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World curling championship breaks records in North Bay

Ford Women's World Curling Championship came to a close on March 25
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A new attendance record was set as of Friday, March 23 for the World Women's Curling Championship being held in North Bay.

"The new record is 70,000 and climbing," said Mark Brown, co-chair of the local organizing committee.

"The attendance record that we set was for the highest attendance at any World Women's Curling Championship held in Canada. That is a full event total."

The event, which wrapped up on March 25, is being hailed a success. So much so, local co-chair Rick Miller says there has been some conversation with the World Curling Federation to host more curling events in North Bay.

"They're very happy with everything we've done. Over the last three days we've had informal discussions with them. They're asking us – we're not asking them at this point, but they are suggesting – they would like us to host another event. They have suggested another world's but that's probably very difficult because of the time of year, but they've also suggested other Canadian events."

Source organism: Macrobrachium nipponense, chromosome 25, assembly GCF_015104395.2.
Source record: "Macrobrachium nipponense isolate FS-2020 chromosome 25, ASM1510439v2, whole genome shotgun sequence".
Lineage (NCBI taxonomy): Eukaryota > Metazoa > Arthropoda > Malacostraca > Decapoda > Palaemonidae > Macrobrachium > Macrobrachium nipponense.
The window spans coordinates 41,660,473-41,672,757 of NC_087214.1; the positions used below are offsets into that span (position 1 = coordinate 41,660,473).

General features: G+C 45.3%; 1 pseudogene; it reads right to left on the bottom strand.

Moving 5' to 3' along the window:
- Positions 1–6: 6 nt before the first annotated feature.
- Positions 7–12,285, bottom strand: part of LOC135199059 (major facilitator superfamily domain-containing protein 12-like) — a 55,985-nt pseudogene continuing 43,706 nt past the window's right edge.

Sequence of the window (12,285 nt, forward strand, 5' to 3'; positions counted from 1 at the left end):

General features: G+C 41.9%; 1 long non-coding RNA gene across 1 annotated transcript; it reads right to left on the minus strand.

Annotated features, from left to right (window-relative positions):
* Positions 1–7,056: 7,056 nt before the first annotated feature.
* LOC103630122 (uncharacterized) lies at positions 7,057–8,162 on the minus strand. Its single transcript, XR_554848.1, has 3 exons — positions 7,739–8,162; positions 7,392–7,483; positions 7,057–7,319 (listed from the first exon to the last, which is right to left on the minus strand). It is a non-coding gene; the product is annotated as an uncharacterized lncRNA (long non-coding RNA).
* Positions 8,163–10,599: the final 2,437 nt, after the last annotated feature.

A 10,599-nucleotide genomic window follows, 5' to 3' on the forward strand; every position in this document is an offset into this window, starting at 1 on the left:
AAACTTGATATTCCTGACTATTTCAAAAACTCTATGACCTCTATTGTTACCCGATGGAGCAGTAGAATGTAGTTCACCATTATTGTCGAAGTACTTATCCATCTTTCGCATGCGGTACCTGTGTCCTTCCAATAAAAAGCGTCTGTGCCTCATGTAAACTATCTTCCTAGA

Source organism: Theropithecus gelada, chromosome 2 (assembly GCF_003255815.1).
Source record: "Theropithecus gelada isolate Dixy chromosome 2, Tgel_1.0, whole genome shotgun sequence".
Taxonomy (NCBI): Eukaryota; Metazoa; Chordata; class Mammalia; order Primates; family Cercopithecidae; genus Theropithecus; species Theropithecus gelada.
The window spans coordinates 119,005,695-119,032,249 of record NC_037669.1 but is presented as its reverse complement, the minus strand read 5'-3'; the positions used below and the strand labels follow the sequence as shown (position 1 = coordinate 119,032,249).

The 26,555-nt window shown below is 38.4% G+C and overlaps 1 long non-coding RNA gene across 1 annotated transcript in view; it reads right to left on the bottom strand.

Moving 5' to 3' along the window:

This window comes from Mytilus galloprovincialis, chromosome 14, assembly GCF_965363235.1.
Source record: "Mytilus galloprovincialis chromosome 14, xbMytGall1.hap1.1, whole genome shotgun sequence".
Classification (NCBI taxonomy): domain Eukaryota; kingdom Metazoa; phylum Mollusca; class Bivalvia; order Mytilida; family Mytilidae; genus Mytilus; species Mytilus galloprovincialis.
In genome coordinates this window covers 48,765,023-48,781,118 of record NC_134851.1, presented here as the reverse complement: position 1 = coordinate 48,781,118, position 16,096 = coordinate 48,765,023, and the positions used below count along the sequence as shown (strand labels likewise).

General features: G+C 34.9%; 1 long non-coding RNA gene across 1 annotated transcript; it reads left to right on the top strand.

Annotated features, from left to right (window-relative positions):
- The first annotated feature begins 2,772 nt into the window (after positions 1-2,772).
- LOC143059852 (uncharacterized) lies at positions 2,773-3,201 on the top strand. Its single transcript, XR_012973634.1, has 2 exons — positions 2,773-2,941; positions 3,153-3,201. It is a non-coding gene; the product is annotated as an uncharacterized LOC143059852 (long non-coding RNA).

On the financial front, Miller says the committee has exceeded all its budgetary goals.

"Everything is paid for. Everybody's going to make some money on it. That's always the goal," said Miller.

"Curling Canada runs the event, we're just the hosts. We get 10 per cent of all the ticket sales, we get the 50/50, and some other minor revenue streams, and Curling Canada rents the facilities from us, and they get the rest of the profits, and they take all the risks."

Brown says the numbers are a reflection of the commitment made by the people of North Bay.

"The community is embracing this event. It has taken over the whole city and everybody is buying into it. The World Curling Federation was hesitant at first. They didn't really want to come to North Bay initially, because they thought it was too small. And now they realize the smaller communities embrace the event and will come out and support it," said Brown.

"Curling Canada is thrilled as well. They knew that we would do well in our community because we've held the National Mixed twice here, so they were familiar with our facilities, and when they came and saw the renovations to the Gardens, they knew we had the right facilities and they believe in the smaller communities hosting these events."

This is only the second time a curling event of this size has been held in Ontario, and the first time for an event of this size in Northern Ontario.

The championship was expected to inject millions of dollars into the economy and draw millions of viewers from the TV broadcast, bringing the city's profile to an international audience.